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Berks County, Pa., Tests Voting Machines Ahead of Election

Election workers have begun conducting logic and accuracy testing to ensure the machines voters will use on election day are running properly before they are put into service May 16.

(TNS) — When Berks County voters head to the polls on May 16 to cast their ballots in the municipal primary, they can rest assured the machines they are using have been put to the test.

Election workers have begun conducting logic and accuracy testing to ensure the machines voters will use on election day are running properly before they are put into service. That arduous and tedious process, which will take more than a week to complete, began Friday morning at the Berks County South Campus in Mohnton.

County officials invited members of the media as well as representatives from the local Democratic, Republican, Libertarian and Green parties to check out the process, saying they want to provide as much transparency as possible about how the machines are readied for action.

Stephanie Weaver, the county elections assistant director, said the testing helps build trust in local elections and clarity in the process.

"Logic and accuracy testing is a really important part of our preparation process for each election," she said. "Having representatives from the parties here helps allow people to see and understand the process. They are able to see how robust and meticulous each step is so that they can help us get that information out to the public."

Each of the nearly 800 voting machines the county will use on May 16 will be tested. So will the ballot scanners from each of the 202 Berks precincts.

The last piece of equipment to be tested will be the electronic poll books because the county will not have the complete voter registration rolls until after the registration deadline — which is 15 days before election day.


The county rolled out the voting machines for the 2019 general election, which allowed people to vote electronically while providing a paper backup of their ballot for the first time.

The nearly $4.5 million purchase of machines from Election Systems & Software fulfilled a state directive that all election systems produce a paper trail to track ballots. That rule was the result of national concerns about election integrity in the 2016 presidential election.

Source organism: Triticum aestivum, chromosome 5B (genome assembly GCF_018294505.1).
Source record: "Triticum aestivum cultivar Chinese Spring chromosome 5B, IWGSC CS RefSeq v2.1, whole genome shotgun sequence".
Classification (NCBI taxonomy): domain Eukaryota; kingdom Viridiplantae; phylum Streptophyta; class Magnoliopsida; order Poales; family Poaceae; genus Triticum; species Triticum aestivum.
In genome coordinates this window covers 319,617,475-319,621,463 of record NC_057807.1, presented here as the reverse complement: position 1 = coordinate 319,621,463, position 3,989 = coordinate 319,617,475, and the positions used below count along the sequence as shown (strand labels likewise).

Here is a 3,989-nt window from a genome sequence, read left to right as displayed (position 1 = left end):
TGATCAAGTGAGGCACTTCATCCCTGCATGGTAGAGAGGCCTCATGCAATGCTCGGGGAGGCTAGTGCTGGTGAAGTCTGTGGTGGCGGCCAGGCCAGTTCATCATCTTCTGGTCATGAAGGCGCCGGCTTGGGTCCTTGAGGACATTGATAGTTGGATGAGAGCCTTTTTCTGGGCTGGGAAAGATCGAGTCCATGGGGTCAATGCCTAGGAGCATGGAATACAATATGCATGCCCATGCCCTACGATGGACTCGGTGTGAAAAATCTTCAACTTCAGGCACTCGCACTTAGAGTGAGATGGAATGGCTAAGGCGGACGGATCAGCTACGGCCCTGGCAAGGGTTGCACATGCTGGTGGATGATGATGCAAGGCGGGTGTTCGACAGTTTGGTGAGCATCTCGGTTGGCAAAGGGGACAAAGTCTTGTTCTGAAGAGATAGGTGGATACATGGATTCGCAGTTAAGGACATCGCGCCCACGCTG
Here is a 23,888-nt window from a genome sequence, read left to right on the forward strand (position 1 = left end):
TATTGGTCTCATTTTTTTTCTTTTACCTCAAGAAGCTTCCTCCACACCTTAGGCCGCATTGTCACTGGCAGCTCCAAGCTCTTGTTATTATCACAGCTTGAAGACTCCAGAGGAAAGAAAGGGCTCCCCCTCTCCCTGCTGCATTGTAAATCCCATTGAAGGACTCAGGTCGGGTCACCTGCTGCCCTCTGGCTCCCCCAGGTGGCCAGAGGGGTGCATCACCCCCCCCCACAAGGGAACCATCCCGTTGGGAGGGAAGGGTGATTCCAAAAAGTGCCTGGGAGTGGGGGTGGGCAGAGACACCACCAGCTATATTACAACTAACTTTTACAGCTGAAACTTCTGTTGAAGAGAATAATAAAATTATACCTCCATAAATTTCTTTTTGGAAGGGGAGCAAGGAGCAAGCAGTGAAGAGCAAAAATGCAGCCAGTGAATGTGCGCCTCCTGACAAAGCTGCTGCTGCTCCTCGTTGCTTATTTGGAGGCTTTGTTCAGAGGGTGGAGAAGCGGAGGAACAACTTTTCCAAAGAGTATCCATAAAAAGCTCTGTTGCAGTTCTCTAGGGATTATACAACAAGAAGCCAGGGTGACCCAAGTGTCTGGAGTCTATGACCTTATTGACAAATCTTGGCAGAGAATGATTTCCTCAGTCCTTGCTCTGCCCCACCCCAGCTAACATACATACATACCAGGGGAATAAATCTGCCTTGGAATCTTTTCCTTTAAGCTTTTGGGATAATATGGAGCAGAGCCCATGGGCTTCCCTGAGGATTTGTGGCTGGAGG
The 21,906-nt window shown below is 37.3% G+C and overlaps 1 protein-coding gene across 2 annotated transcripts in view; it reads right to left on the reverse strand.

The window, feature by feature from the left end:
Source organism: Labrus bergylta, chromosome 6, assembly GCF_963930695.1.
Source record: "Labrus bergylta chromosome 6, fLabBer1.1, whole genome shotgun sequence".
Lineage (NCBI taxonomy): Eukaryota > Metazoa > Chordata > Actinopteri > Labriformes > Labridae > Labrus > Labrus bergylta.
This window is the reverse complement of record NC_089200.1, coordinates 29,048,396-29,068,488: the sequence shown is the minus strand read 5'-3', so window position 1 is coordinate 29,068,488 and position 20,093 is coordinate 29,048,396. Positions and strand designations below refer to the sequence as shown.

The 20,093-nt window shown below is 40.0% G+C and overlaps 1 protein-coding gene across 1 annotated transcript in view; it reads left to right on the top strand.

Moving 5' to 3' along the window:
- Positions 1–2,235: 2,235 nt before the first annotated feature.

The voting machines do not have Wi-Fi capabilities and cannot be connected to the Internet.

The system, ExpressVote, allows voters to use touchscreens to make selections. The machines then print paper ballots that include a barcode and plain text, giving voters a chance to look at the receipt to ensure their vote was recorded correctly.

The barcode is read by a scanner — casting the vote. Administrators are able to look at how many ballots have been cast on the machine but are unable to match a vote to a person. The ballots are then secured in a bag in the tabulation machine until the polls close.

The judge of elections at each voting precinct removes the bag and securely closes it in the presence of two other poll workers. The judge of elections then takes the bag to the county elections office on election night.

The plain text version serves as the official record of votes. The ballots remain in the elections office until the results are certified and then archived.


The Pennsylvania Election Code requires each county to follow a directive issued by the secretary of the commonwealth that all election equipment undergo logic and accuracy testing before an election.

The directive states that the testing is necessary to ensure ballot marking devices and scanners are properly configured and in good working order before being delivered to voting locations.

The county has used Elections USA, a Bucks County company that specializes in providing technological support for election systems, to perform the testing.

The first step in the process is ensuring the ballots are finalized for each precinct. That happens in the elections office on a secure computer that is not connected to the internet. Those ballots are then uploaded on encrypted USB sticks.

Once the ballots are uploaded the tests begin.

The testing process includes putting an encrypted USB stick into the machines to upload all the security passwords connected to this particular election. The machine will now know that the next USB stick has to have the appropriate passwords on it in order to successfully download the ballot.

R.F. Shoup, president of Elections USA, and his staff check to see that the ballots have been loaded correctly onto the machines, then make selections on the ballot.

They then take the ballot to the scanner belonging to that precinct to be tabulated.

Once ballots from all the machines in a precinct have been scanned, the scanner produces a paper and digital receipt. The digital receipt is uploaded to an encrypted USB stick, which is checked by elections office staff to make sure the results match the votes that were cast.

After the machines have been successfully tested, they are sealed and considered ready to be delivered. The machines will be moved to polling locations by staff from the county facilities department starting two weeks before the election.

©2023 the Reading Eagle, Distributed by Tribune Content Agency, LLC.